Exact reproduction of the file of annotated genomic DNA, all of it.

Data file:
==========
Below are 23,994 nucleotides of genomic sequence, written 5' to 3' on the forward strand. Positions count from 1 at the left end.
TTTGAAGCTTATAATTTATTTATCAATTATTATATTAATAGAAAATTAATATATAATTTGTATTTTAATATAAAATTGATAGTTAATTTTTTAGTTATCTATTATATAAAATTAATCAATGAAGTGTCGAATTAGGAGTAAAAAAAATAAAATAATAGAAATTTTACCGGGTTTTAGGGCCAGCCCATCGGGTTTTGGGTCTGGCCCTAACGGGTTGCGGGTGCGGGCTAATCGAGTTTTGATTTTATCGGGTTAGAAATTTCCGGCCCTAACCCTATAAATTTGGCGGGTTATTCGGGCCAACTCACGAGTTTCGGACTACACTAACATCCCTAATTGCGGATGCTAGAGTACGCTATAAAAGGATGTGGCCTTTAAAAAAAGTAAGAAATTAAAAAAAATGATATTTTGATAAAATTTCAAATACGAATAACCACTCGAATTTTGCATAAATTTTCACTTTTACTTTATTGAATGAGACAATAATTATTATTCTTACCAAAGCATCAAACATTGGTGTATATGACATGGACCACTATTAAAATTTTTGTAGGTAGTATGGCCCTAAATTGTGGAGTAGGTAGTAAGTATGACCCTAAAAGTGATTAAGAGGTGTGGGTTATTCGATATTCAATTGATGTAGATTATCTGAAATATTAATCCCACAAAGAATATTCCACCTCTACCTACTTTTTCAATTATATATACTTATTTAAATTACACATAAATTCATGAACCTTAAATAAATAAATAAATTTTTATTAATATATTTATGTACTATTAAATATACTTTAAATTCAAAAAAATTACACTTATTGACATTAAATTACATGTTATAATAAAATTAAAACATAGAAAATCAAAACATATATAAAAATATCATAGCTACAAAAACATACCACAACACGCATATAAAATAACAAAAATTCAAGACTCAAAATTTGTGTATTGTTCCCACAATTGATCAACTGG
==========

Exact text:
Below are 23,994 nucleotides of genomic sequence, written 5' to 3' on the forward strand. Positions count from 1 at the left end.
TTTGAAGCTTATAATTTATTTATCAATTATTATATTAATAGAAAATTAATATATAATTTGTATTTTAATATAAAATTGATAGTTAATTTTTTAGTTATCTATTATATAAAATTAATCAATGAAGTGTCGAATTAGGAGTAAAAAAAATAAAATAATAGAAATTTTACCGGGTTTTAGGGCCAGCCCATCGGGTTTTGGGTCTGGCCCTAACGGGTTGCGGGTGCGGGCTAATCGAGTTTTGATTTTATCGGGTTAGAAATTTCCGGCCCTAACCCTATAAATTTGGCGGGTTATTCGGGCCAACTCACGAGTTTCGGACTACACTAACATCCCTAATTGCGGATGCTAGAGTACGCTATAAAAGGATGTGGCCTTTAAAAAAAGTAAGAAATTAAAAAAAATGATATTTTGATAAAATTTCAAATACGAATAACCACTCGAATTTTGCATAAATTTTCACTTTTACTTTATTGAATGAGACAATAATTATTATTCTTACCAAAGCATCAAACATTGGTGTATATGACATGGACCACTATTAAAATTTTTGTAGGTAGTATGGCCCTAAATTGTGGAGTAGGTAGTAAGTATGACCCTAAAAGTGATTAAGAGGTGTGGGTTATTCGATATTCAATTGATGTAGATTATCTGAAATATTAATCCCACAAAGAATATTCCACCTCTACCTACTTTTTCAATTATATATACTTATTTAAATTACACATAAATTCATGAACCTTAAATAAATAAATAAATTTTTATTAATATATTTATGTACTATTAAATATACTTTAAATTCAAAAAAATTACACTTATTGACATTAAATTACATGTTATAATAAAATTAAAACATAGAAAATCAAAACATATATAAAAATATCATAGCTACAAAAACATACCACAACACGCATATAAAATAACAAAAATTCAAGACTCAAAATTTGTGTATTGTTCCCACAATTGATCAACTGG